The Tamzin Dress

By Hand London

The tricky part about pattern testing is that you’re not always guaranteed a dress that you’ll end up loving and wearing afterwards. Sometimes the fit isn’t exactly your style, other times you make it in a fabric you’re not in love with just in case it doesn’t work out, but then new projects pop up and you never get around to making it in your dream fabric. 

Other times you make the pattern up and it instantly becomes your favourite new dress that you want to wear every single day. That was the case with the new Tamzin Dress from By Hand London. 



The Tamzin is described as a folk dress with a square neckline, 3/4 sleeves and a gathered skirt (both with tuck details) and 2 different waist tie options.  The neckline has an external facing so that you can have fun with different embroidery or beading techniques. As with all of By Hand London’s new designs, the dress has the option of either the standard B cup or the new D cup size band (just note that the D cup band starts with a US size 12)

I really like the way that By Hand London patterns are organized. I find it easy to reference the information such as yardage and notions needed and see the layouts (even if I don’t use them). The tucks were surprisingly easy to do and gave a really nice (and original) look to the dress. And that neckline is beautiful! There are so many embellishing opportunities with this dress.

So, as I mentioned, I didn’t use the cutting layout for the dress. I rarely do, but in this case I definitely didn’t want to. I have to admit, I absolutely hate cutting out rayon. I love the way it looks and the way it feels on and you can always find the most amazing prints, but it is slippery and it hates to stay in one place when you’re cutting it. You lay it out flat, and then if you breathe too hard you find that you need to start all over again. I figured that if I tried to cut on the fold and the layers slipped, it would be really obvious since there is a very clear grid on my fabric. So, using it to my advantage, I cut everything out flat and used the lines on the fabric to line up the pieces instead of measuring to the selvedge.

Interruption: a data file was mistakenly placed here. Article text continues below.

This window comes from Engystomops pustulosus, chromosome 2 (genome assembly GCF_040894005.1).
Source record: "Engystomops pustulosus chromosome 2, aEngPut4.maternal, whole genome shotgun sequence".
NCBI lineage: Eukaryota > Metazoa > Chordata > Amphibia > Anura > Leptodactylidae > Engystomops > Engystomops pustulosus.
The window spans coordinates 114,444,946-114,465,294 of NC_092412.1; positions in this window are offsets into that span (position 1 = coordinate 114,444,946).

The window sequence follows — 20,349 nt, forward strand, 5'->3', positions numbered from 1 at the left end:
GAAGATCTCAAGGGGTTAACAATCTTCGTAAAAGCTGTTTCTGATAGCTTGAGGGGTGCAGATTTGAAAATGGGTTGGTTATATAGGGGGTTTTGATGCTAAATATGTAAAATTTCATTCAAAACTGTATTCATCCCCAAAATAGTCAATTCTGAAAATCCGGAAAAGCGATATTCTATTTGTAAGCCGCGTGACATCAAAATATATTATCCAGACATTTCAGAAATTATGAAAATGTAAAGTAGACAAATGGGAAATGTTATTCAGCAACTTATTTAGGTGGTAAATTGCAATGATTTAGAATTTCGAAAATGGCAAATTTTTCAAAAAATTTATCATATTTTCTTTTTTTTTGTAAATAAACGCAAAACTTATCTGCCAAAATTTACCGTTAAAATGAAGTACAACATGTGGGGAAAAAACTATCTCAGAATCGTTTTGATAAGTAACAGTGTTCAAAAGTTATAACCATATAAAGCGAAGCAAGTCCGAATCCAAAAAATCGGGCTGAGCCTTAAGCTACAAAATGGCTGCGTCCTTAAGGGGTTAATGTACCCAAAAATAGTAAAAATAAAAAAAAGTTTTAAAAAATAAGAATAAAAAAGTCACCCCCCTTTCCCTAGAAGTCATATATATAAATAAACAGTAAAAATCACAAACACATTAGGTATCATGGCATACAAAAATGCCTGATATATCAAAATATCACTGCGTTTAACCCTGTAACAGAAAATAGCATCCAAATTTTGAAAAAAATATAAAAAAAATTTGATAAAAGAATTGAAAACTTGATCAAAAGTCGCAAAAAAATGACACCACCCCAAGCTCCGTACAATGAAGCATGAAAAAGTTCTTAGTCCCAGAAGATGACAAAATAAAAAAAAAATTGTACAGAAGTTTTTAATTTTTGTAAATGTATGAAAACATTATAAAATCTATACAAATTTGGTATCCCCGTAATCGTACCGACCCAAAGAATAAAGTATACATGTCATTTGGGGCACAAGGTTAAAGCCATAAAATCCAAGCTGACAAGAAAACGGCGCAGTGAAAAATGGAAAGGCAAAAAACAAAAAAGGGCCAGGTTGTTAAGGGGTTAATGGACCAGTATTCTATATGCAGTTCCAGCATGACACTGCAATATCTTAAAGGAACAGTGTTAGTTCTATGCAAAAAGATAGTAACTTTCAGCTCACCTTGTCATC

Dress Details

Size: US 12 / D-Cup

View Made: Variation 1: Front Ties

Adjustments Needed: I shortened the sleeves by 1.5″. I also shortened the skirt (See comment in changes made)

 Fabric: Rayon from Tania Textiles (Quebec City)

Changes Made: I (unintentionally) changed the size of the tucks in the skirt. I miscalculated how much to shorten the skirt by, and when I tried it on, I found that I didn’t love the length (I had shortened it to just above the knee). So, I decided that I loved the dress too much to not to fix it and resewed the tucks at 1″ instead of 1.5″. That ended up giving me back 3″ of length and I love how that turned out. 




I love how easy it is to throw on the Tamzin and go. I have found in the past that dresses with no structure and no zips or other closures drown me in fabric, especially because I am a big fan of sleeves (less chance of getting a sunburn) and midi-length skirts. I usually find it helps to add a belt or some sort of tie. This dress has the tie included which makes it so much easier to get ready. It’s also helpful for this post (mid) quarantine time where we have gotten used to wearing things a little comfier and a lot more forgiving. This dress is the ultimate secret pyjamas that just look so nice!